Forza Motorsport 7 is certainly no better. The game actually has the audacity to lock features and options that were readily available in past iterations of the franchise behind a Loot Box. Yep, features such as track conditions which were previously a click away are now acquired as “mods” and locked behind a randomised pay gate.

We should be celebrating Forza Motorsport 7 for what is apparently a really fantastic game, but instead our thoughts are muddied by frustrating practices performed by greedy developers and publishers.

If you didn’t need anti-consumer microtransactions to further fund your game in 2016, you don’t need them now. And if you’re going to sell key features of your game such as stat increases or track conditions, or make people grind for content, then you’re no better than free-to-play mobile games.

 

Star Wars Battlefront II

The most recent microtransaction-riddled fiasco can be found within Star War Battlefront II and what players of the beta are discovering to be an atrocious pay-to-win Loot Box system. The game is offering gameplay altering buffs found within Loot Boxes that could make a very substantial difference to your effectiveness in game. This is paying to win, and it’s one of the worst thing to happen to competitive multiplayer games.

I actually thought we had moved past this phase. Games like DOTA 2 proved that you could make a successful game without needing to resort to a pay-to-win system, and many games begun following suit. These are free games I’m talking about, by the way. Then in waddles Battlefront II, pockets already bursting with cash, demanding you give it more of your money in order to maintain an even playing field. It’s gross.

What makes this so nefarious is that these companies know they can get away with it thanks to their brand names. It’s a freakin Star Wars game. George Lucas could ask you to make a blood sacrifice before each purchase and the game would still sell copies into the millions.

 

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I don’t know what happened that made Triple A developers suddenly start looking at microtransactions the way Wile E. Coyote looks at the Road Runner, but it’s not good for the player. A trend is forming and it’s setting a precedent for what we should expect in the future. If things are bad now and publishers are getting away with it, expect things to get even worse from here.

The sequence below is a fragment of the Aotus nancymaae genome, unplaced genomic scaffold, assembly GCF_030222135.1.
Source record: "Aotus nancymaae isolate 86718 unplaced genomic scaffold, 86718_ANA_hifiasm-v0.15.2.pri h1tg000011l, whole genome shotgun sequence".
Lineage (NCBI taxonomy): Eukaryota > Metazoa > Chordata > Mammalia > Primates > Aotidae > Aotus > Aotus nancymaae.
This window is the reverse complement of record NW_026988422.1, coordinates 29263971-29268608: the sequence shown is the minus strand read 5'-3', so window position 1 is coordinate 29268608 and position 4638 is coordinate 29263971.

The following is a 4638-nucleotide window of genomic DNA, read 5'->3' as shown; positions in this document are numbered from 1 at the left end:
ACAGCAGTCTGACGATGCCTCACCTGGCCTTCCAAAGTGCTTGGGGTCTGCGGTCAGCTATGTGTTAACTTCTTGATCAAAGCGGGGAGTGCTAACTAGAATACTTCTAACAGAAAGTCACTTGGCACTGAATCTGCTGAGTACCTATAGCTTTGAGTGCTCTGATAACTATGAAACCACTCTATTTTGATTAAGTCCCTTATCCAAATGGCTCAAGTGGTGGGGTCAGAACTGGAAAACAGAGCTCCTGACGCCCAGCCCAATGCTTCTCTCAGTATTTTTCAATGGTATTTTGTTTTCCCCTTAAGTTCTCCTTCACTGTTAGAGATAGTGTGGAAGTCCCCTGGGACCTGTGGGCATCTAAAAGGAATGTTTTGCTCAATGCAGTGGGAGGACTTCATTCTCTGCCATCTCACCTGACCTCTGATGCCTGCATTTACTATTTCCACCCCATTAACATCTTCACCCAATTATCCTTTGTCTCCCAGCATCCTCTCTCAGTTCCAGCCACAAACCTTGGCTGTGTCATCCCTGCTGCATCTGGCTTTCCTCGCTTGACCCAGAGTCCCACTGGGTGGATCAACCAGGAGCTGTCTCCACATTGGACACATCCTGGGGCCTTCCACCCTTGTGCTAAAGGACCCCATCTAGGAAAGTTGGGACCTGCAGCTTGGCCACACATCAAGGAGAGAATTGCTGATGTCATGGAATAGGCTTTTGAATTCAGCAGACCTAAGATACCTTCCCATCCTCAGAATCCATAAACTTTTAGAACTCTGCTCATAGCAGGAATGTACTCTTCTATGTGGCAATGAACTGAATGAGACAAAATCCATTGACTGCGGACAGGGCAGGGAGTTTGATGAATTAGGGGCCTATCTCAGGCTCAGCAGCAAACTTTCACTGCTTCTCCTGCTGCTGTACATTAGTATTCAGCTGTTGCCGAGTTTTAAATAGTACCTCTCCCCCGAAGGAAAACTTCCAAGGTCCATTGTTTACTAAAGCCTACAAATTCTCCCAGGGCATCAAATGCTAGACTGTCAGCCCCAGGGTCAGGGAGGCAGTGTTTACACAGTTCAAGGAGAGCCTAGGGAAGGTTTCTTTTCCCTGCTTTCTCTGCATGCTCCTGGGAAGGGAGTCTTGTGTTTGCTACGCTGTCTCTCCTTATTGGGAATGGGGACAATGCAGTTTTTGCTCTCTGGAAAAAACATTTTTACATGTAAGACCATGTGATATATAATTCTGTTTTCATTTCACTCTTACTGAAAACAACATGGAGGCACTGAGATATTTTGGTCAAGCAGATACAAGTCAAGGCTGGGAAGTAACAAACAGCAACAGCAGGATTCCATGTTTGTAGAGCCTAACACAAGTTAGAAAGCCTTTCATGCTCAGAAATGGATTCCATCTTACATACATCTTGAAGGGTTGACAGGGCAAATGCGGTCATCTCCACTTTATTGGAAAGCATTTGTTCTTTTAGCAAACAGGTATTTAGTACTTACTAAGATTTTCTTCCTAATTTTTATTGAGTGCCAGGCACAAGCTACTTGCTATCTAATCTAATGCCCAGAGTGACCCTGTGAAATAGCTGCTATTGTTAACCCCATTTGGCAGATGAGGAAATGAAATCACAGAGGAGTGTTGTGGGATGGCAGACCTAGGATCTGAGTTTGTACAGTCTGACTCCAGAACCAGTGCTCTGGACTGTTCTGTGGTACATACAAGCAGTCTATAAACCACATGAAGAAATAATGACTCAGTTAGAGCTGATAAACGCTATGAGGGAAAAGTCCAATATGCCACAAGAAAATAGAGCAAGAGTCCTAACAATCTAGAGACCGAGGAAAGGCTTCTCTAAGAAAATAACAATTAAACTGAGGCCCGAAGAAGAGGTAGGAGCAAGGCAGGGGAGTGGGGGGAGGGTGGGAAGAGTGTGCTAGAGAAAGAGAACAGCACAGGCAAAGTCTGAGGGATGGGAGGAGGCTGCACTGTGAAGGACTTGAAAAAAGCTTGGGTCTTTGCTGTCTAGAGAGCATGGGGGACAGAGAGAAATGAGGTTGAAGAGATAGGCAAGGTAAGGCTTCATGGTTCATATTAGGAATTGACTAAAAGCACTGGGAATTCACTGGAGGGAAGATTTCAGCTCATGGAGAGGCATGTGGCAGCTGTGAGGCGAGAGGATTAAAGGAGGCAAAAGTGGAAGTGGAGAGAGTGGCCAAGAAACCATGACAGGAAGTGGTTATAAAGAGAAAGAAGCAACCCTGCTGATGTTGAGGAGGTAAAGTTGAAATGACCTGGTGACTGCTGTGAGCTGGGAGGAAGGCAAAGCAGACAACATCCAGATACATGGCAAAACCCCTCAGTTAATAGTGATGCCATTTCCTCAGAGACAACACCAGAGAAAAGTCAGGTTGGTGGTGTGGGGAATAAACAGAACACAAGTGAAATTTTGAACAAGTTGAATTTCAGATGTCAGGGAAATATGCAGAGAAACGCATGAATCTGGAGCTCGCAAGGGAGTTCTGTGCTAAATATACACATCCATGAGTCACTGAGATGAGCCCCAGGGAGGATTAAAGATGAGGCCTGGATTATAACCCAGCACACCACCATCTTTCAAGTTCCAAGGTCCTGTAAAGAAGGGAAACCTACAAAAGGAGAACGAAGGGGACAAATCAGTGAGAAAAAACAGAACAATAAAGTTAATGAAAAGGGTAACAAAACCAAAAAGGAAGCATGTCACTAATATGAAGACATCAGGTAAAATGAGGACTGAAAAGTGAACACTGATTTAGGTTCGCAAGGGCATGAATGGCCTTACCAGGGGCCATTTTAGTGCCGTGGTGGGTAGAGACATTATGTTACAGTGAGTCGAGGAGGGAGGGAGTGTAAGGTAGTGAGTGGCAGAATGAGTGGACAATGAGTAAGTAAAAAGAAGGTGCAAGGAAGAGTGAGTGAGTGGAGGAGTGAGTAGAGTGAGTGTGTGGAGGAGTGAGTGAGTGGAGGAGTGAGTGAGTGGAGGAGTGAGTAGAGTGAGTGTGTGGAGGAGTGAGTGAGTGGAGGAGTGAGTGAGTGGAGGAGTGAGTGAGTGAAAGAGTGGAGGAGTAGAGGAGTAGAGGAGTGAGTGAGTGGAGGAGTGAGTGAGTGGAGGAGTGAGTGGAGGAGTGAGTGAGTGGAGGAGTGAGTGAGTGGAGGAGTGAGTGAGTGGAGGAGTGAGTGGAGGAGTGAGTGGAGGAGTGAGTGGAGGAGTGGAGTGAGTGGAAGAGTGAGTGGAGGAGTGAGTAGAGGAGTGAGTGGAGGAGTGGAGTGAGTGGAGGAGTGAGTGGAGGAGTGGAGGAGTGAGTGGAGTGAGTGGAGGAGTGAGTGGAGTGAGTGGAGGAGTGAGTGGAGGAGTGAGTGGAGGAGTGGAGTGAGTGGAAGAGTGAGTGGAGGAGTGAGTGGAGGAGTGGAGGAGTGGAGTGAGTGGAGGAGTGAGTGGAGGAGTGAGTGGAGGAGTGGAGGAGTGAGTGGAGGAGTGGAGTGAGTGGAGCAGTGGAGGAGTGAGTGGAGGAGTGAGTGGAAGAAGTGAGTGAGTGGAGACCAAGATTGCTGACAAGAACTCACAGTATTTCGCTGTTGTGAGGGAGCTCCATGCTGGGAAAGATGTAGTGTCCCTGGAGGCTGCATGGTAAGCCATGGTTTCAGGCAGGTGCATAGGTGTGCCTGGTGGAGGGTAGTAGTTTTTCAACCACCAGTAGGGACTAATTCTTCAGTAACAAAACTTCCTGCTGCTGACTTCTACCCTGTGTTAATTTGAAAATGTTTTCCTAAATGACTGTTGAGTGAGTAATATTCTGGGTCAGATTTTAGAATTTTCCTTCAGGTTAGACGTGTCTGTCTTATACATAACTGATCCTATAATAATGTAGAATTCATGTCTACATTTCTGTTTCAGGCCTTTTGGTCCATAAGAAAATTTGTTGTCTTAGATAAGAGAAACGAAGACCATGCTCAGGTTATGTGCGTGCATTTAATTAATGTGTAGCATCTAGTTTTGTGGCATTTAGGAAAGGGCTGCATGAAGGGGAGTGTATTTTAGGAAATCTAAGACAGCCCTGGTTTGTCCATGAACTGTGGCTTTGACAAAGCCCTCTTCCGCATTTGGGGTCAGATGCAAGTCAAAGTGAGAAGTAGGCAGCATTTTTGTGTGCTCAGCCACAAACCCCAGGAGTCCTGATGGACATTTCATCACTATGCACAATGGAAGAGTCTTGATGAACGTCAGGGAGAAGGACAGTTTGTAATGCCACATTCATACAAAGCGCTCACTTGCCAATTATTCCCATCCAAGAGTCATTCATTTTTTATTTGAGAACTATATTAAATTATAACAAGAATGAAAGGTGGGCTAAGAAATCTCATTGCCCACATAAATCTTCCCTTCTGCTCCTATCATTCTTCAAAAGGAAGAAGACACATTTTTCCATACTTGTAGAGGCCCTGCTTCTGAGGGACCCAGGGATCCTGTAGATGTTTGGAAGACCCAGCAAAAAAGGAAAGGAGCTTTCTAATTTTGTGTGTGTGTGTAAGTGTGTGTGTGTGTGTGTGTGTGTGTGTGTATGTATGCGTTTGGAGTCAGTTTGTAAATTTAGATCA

What we are seeing above all else is a noticeable trend of microtransactions being a big part of a game’s makeup. These aren’t added extras, they are structurally embedded into the core experience of a game and linked in with progression and reward. They are as big a part of a game’s design as any other aspect and gameplay and enjoyment is being knowingly jeopardised for their intrusive inclusion.

Here’s a fact. If you are asking us to pay real money for your game as a shortcut to acquiring loot, then you are telling us that your game is not worth playing. You are telling us that there is an actual monetary value associated with skipping sections of gameplay. You are telling us that you built your game to be deliberately frustrating and/or grindy to encourage your players to spend more money. And that’s the best case scenario. The worst case scenario is that you’re selling things for an unfair competitive advantage or selling features you would have previously released for free.

Honestly, it’s just not acceptable. And as an industry we can do much, much better.